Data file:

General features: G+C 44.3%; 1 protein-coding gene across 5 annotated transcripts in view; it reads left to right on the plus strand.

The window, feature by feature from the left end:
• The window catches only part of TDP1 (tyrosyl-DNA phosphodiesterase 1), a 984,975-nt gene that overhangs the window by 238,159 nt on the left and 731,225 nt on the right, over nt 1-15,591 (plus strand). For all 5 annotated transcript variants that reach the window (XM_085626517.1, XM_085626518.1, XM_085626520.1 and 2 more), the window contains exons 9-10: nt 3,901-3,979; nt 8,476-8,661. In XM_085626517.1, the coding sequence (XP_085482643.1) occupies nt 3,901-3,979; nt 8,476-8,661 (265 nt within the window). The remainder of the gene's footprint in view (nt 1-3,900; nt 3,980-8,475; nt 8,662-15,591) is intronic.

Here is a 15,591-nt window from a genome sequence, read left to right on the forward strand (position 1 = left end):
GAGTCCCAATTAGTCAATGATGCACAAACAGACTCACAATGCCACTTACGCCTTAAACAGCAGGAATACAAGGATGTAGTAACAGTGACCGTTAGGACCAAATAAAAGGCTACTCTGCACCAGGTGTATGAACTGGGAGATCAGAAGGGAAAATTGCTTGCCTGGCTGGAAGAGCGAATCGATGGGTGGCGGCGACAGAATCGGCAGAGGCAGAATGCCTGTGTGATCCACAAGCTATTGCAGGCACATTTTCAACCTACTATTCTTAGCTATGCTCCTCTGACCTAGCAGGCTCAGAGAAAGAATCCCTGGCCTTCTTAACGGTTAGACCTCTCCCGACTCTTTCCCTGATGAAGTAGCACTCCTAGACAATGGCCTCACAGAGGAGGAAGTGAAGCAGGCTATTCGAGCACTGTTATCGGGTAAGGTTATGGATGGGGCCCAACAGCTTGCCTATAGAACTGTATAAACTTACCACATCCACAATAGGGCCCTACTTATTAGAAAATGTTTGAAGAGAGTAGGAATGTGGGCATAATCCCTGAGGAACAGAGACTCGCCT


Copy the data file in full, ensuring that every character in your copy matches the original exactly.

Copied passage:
General features: G+C 44.3%; 1 protein-coding gene across 5 annotated transcripts in view; it reads left to right on the plus strand.

The window, feature by feature from the left end:
• The window catches only part of TDP1 (tyrosyl-DNA phosphodiesterase 1), a 984,975-nt gene that overhangs the window by 238,159 nt on the left and 731,225 nt on the right, over nt 1-15,591 (plus strand). For all 5 annotated transcript variants that reach the window (XM_085626517.1, XM_085626518.1, XM_085626520.1 and 2 more), the window contains exons 9-10: nt 3,901-3,979; nt 8,476-8,661. In XM_085626517.1, the coding sequence (XP_085482643.1) occupies nt 3,901-3,979; nt 8,476-8,661 (265 nt within the window). The remainder of the gene's footprint in view (nt 1-3,900; nt 3,980-8,475; nt 8,662-15,591) is intronic.

Here is a 15,591-nt window from a genome sequence, read left to right on the forward strand (position 1 = left end):
GAGTCCCAATTAGTCAATGATGCACAAACAGACTCACAATGCCACTTACGCCTTAAACAGCAGGAATACAAGGATGTAGTAACAGTGACCGTTAGGACCAAATAAAAGGCTACTCTGCACCAGGTGTATGAACTGGGAGATCAGAAGGGAAAATTGCTTGCCTGGCTGGAAGAGCGAATCGATGGGTGGCGGCGACAGAATCGGCAGAGGCAGAATGCCTGTGTGATCCACAAGCTATTGCAGGCACATTTTCAACCTACTATTCTTAGCTATGCTCCTCTGACCTAGCAGGCTCAGAGAAAGAATCCCTGGCCTTCTTAACGGTTAGACCTCTCCCGACTCTTTCCCTGATGAAGTAGCACTCCTAGACAATGGCCTCACAGAGGAGGAAGTGAAGCAGGCTATTCGAGCACTGTTATCGGGTAAGGTTATGGATGGGGCCCAACAGCTTGCCTATAGAACTGTATAAACTTACCACATCCACAATAGGGCCCTACTTATTAGAAAATGTTTGAAGAGAGTAGGAATGTGGGCATAATCCCTGAGGAACAGAGACTCGCCT